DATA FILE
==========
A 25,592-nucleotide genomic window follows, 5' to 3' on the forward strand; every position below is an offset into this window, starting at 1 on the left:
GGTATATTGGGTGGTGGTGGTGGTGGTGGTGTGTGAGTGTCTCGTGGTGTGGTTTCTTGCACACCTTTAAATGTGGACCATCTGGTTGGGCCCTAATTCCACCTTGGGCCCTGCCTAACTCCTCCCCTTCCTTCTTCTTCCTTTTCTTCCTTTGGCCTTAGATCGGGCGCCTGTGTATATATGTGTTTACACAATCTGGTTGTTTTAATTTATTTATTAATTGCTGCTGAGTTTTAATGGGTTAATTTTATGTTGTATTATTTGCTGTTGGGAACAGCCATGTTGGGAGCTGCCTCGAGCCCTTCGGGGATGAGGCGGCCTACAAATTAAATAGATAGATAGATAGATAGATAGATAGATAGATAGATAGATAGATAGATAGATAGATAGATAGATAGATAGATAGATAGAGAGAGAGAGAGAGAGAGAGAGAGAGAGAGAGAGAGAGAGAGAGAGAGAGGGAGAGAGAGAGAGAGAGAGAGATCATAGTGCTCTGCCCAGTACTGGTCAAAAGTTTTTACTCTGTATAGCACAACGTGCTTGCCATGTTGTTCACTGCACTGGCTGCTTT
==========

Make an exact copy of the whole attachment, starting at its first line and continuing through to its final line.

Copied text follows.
A 25,592-nucleotide genomic window follows, 5' to 3' on the forward strand; every position below is an offset into this window, starting at 1 on the left:
GGTATATTGGGTGGTGGTGGTGGTGGTGGTGTGTGAGTGTCTCGTGGTGTGGTTTCTTGCACACCTTTAAATGTGGACCATCTGGTTGGGCCCTAATTCCACCTTGGGCCCTGCCTAACTCCTCCCCTTCCTTCTTCTTCCTTTTCTTCCTTTGGCCTTAGATCGGGCGCCTGTGTATATATGTGTTTACACAATCTGGTTGTTTTAATTTATTTATTAATTGCTGCTGAGTTTTAATGGGTTAATTTTATGTTGTATTATTTGCTGTTGGGAACAGCCATGTTGGGAGCTGCCTCGAGCCCTTCGGGGATGAGGCGGCCTACAAATTAAATAGATAGATAGATAGATAGATAGATAGATAGATAGATAGATAGATAGATAGATAGATAGATAGATAGATAGATAGATAGAGAGAGAGAGAGAGAGAGAGAGAGAGAGAGAGAGAGAGAGAGAGAGAGAGGGAGAGAGAGAGAGAGAGAGAGATCATAGTGCTCTGCCCAGTACTGGTCAAAAGTTTTTACTCTGTATAGCACAACGTGCTTGCCATGTTGTTCACTGCACTGGCTGCTTT